Ben Brooks has published his test results for Safari content blockers. Since I’ve been thinking about a different blocker I found his testing to be helpful. Up until today, I’ve been using the original 1Blocker which is now called Legacy since 1Blocker X was introduced several months ago. By the way, 1Blocker X is Ben’s overall number one pick.
My concern has been whether the developer will continue to update the Legacy app?
So after reading Ben’s evaluation I’m switching over to BlockBear his second choice overall but his first choice for those who don’t want to tinker with the settings and that’s me. As a side note, I also use TunnelBear VPN by the same developer.
Safari Content Blocker Evaluations – 9/26/18 Edition
I ran another round of content blocker testing for Mobile Safari in order to take a look at which ones are the ‘best’ right now. To be fair: it’s really hard to find these content blockers on the App Store now, so I grabbed the ones which looked the most popular to me (top lists, and top search results) and then did the testing to see which was the best.
My overall rating on this was: quick, not perfect. If I needed to tell a non-technical friend or family member which content blocker to use, this would be the content blocker I would tell them to use. The setup is “cute” and dead simple. The entire app is dead simple actually, and it worked pretty well overall. No customization, but it does have whitelisting if that family member keeps having trouble with a site.
And it is fast, as it is tied for the fastest of the group. It’s not what I recommend for most people who regularly read this site, as I suspect you’ll want the features of 1Blocker X. That said, I can understand why you would use this. It’s simple and easy. And that you can whitelist from the share sheet in Safari, only makes it an even better pick for those who want ease of use.
One complaint I and many others have had with Safari was the lack of Favicons in tabs. Well, with Safari 12 on Mac and iOS complain no more.
To enable Favicons on tabs in macOS:
First off you will need to have updated to Safari 12 and be running either Sierra or High Sierra. Now open Safari and go to Preferences > Tabs > Show website icons and check the box.
To enable Favicons on tabs in iOS:
First off you will need to running iOS 12. Now open Settings and go to Safari > Show icons in tabs and turn it on.
I broke my rule of waiting a few days before updating to a new OS on my iPhone. I went ahead and installed iOS 12 on it and my iPad this morning. I figured I would be safe based on everything I’ve heard from those who have been running the beta and so far everything is working fine.
To get up to speed I’m working my way through Federico Viticci’s MacStories iOS 12 review. It is well written and illustrated. I highly recommend it. Give it ago because there are some nice new features like Screen Time and Shortcuts that you’re going to want to learn how to use.
I was ticked off this morning after updating Bear on all my devices. All my notes were looking a little strange. I first noticed it in my todo lists. The checkboxes didn’t look right and bold was no longer bold.
Here’s the solution. Go into Settings > General and turn Markdown compatibly mode back on and everything will be okay. You’ll need to do this on each device that you have Bear installed on.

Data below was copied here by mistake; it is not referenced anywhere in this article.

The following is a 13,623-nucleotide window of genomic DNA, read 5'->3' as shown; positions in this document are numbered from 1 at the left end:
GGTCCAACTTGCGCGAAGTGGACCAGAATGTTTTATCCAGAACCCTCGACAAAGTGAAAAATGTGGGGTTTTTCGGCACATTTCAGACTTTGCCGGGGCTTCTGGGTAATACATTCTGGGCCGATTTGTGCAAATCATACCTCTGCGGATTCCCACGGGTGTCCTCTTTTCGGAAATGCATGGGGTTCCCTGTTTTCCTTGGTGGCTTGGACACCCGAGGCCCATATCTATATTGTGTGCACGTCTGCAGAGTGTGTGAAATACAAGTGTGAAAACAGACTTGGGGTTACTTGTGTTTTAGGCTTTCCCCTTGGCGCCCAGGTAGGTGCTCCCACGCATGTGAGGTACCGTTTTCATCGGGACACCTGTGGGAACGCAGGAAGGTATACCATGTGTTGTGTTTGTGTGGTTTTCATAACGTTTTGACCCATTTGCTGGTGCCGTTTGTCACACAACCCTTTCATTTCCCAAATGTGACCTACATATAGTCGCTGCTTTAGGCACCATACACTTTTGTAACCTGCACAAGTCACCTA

This is a bad move by the developer. They should know better.
My favorite RSS Reader is now Free.
A tweet from reederapp says:
Reeder is free until version 4 is released later this year as a paid upgrade. No subscription.
I have been using Reeder for several years. In my opinion there is none better. It’s Free so give it a try. You’ll also want to check out Reeder 4 when it’s released.
Recently, more and more developers have switched to subscription pricing. Folks hate this model (including me) and seek out alternatives. Newton email is a casualty of the pricing model. Long term I think this model will fail for a lot of developers.
Juli Clover, writing for MacRumors
Newton, a popular email service for iOS and Mac, is shutting down on September 25, the company’s founder Rohit Nadhani announced today.
Newton is a subscription-based app that costs $9.99 per month or $99.99 per year, a business model that did not end up being successful. Nadhani says that the company explored “various business models” but wasn’t able to “successfully figure out profitability & growth over the long term.”
Members of the iTunes Affiliate Program (myself included) received an email from Apple yesterday that announced iOS and Mac apps would no longer be included:
Affiliate Program App Store Updates
Thank you for participating in the affiliate program for apps. With the launch of the new App Store on both iOS and macOS and their increased methods of app discovery, we will be removing apps from the affiliate program. Starting on October 1st, 2018, commissions for iOS and Mac apps and in-app content will be removed from the program. All other content types (music, movies, books, and TV) remain in the affiliate program.
For more information on commission rates, please see our Commissions and Payments page on the Affiliate Resources site.
If you have questions, please visit our Helpdesk.
This is a disappointing development. When someone buys an app using one of the links on this site I earn a small commission. It’s not a lot of money but it does help cover some of the annual cost of operating this site. This loss of income won’t impact me much but there are bigger blogs and websites that will most likely be severally impacted by this change.
I think Apple may be overestimating the value of the new Mac and iOS App Stores. I can say that without a doubt the majority of the apps I’ve purchased have been the result of articles or reviews on sites such as The Sweet Setup, MacStories, Brett Terpstra, MacDrifter and the Mac Power Users podcast not the App Store.